5 July 1998

Date: Sun, 5 Jul 1998 07:16:32 -0700 (PDT)
Subject: Other Side of Secrecy 
To: jy@jya.com
From: nobody@shinobi.alias.net (Anonymous)

The Washington Post, Friday, 26 June 1998; Page A03 

Other Side of the Secrecy Coin
Ex-CIA Chief Fights Confidentiality of Data on His Iraqi Clients
By Vernon Loeb, Washington Post Staff Writer

In the confines of a federal lockup outside Los Angeles, six Iraqis charged 
by the U.S. government as national security threats thought their luck was 
about to turn when they got a new lawyer whose old job was running the 
Central Intelligence Agency.

But in the weeks since R. James Woolsey joined the men's legal team, the 
spy master turned power lawyer has become entangled in a somewhat ironic 
crusade, decrying state secrecy that has concealed from him and his clients 
the nature of the charges against them.

Woolsey's appellate briefs have yet to persuade the Immigration and 
Naturalization Service (INS) to let him review classified evidence against 
the six men. But his campaign in the news media and pressure on officials 
may have convinced the CIA and the FBI to start declassifying at least some 
of the information this week.

He calls the case a "stain" on America's honor. The six defendants, who 
face deportation, were airlifted out of northern Iraq almost two years ago 
along with hundreds of other members of two CIA-financed groups opposed to 
Iraqi President Saddam Hussein, only to begin an embittering odyssey 
through the U.S. justice system.

Not only is evidence in the case classified but key government witnesses 
have also given secret testimony. Even the judge's deportation ruling has 
been classified in large measure and kept from their view. Woolsey, whose 
top-secret clearance remains in effect, has been denied permission to 
review the evidence by the INS.

"There is much secrecy that I certainly support, have and still do," 
Woolsey said last week in an interview. "I'm not against classification, 
espionage. I'm not opposed to properly authorized covert action by the CIA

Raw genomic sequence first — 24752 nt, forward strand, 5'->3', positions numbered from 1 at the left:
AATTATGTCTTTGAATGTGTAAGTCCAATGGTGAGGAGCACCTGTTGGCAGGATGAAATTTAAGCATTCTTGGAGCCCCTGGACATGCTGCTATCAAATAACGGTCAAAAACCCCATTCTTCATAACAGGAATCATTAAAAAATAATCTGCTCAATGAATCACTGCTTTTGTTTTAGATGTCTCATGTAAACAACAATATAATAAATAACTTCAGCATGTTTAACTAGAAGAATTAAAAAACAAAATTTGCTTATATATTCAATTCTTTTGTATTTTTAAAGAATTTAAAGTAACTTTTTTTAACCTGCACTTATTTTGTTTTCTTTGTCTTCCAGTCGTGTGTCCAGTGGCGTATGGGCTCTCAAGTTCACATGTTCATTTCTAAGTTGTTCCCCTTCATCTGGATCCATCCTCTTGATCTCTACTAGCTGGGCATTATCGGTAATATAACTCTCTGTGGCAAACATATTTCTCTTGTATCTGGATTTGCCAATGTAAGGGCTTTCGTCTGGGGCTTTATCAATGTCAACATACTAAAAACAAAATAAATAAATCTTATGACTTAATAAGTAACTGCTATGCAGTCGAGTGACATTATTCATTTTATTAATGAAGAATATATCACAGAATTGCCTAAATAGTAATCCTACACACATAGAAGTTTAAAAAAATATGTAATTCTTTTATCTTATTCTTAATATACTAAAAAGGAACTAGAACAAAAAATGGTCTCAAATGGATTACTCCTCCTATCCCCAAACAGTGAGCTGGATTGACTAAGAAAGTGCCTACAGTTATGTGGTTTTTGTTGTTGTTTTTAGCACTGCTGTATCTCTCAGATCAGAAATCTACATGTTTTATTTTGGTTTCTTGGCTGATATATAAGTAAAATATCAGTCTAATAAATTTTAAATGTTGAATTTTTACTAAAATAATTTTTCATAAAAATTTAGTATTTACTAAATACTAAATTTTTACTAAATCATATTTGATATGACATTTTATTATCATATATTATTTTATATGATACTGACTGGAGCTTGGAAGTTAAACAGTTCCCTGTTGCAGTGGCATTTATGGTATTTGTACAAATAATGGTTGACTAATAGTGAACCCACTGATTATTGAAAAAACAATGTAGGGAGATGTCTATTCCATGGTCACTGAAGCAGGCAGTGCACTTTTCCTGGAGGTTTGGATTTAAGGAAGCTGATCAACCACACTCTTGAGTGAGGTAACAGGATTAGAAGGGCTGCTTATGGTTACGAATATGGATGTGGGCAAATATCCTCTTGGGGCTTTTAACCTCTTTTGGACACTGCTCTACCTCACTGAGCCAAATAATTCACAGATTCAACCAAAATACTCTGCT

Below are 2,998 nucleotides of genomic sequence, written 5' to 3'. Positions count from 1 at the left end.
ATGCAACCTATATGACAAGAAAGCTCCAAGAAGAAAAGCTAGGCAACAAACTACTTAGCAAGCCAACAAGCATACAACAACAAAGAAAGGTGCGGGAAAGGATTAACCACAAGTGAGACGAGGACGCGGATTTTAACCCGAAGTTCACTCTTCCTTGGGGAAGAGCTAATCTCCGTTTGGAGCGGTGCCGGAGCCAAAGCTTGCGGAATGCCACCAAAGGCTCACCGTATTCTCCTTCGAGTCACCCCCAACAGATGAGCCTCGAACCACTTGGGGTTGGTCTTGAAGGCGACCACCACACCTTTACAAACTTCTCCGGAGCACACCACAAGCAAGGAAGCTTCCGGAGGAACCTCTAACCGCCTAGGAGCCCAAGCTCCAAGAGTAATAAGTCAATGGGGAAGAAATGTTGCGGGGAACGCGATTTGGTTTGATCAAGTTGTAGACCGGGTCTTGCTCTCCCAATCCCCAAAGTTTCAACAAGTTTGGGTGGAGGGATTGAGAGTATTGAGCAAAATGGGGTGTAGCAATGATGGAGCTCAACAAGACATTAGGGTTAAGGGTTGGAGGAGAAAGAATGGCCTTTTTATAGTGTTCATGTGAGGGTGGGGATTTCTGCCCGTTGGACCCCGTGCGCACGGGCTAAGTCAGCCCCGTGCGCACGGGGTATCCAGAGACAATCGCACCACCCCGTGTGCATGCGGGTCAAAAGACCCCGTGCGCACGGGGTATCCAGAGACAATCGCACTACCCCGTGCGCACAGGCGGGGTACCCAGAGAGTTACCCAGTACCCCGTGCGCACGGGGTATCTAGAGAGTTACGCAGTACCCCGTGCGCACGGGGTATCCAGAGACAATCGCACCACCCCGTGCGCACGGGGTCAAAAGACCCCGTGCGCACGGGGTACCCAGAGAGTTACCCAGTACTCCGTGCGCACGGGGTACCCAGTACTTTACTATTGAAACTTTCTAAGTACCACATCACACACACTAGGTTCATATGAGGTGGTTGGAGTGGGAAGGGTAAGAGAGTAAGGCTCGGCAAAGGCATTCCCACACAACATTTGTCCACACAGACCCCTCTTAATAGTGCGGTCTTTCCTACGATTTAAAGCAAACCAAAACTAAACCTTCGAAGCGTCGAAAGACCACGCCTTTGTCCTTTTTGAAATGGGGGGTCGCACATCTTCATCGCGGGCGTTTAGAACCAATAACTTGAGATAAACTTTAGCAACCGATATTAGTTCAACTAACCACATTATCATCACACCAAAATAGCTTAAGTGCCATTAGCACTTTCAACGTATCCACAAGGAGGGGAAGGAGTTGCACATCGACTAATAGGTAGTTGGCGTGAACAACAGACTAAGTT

abroad. This is completely different. This is using classified information 
as a tool of repression. It's a perversion of the use of classified 

The case strikes the six defendants, their attorneys and some Iraq analysts 
as a parable of the confused U.S. attempts to fashion a policy toward Iraq 
since the end of the Persian Gulf War, beginning with the CIA's disastrous 
attempts at toppling Saddam Hussein through a pair of failed covert 

"This is something very, very shameful to be happening in the United States 
of America," Ali Yassin Mohammed-Karim, 36, one of the six men, said last 
week in a telephone interview after 15 months in prison. "What I 
experienced from the representatives of the U.S. government is identical to 
[the ways of] Saddam Hussein and Hitler."

He is, nonetheless, hopeful about the impending release of at least some of 
the government's classified intelligence. "If they have anything against 
us, they would never hesitate to use that in federal court," he said. "But 
there is no case whatsoever."

Senior U.S. officials said shortly after the six were charged as national 
security threats last year that they might be terrorists or intelligence 
agents working for Saddam Hussein, who has infiltrated the Iraqi 

"If that is the case here," said Judith Kipper, co-director of the Middle 
East studies program at the Center for Strategic and International Studies, 
"we don't want them in this country."

Woolsey finds that a remote possibility, given the backgrounds of the six 
Iraqis. He also said that a CIA official has informed a congressional 
oversight committee that the agency has no evidence that they are spies for 

Besides Mohammed-Karim, a physician, the five others are all Iraqi military 
defectors. They include another physician, Adil Awadh, a member of the 
opposition Iraqi National Accord (INA) who says in his asylum application 
that he refused to cut the ears off military deserters, and Safadin Batat, 
a member of the opposition Iraqi National Congress (INC) who was poisoned 
with thallium by Saddam's agents and treated in Britain.

"To put it mildly, if these six are agents of the Iraqi government, they 
have gone to substantial lengths to establish their cover stories," Woolsey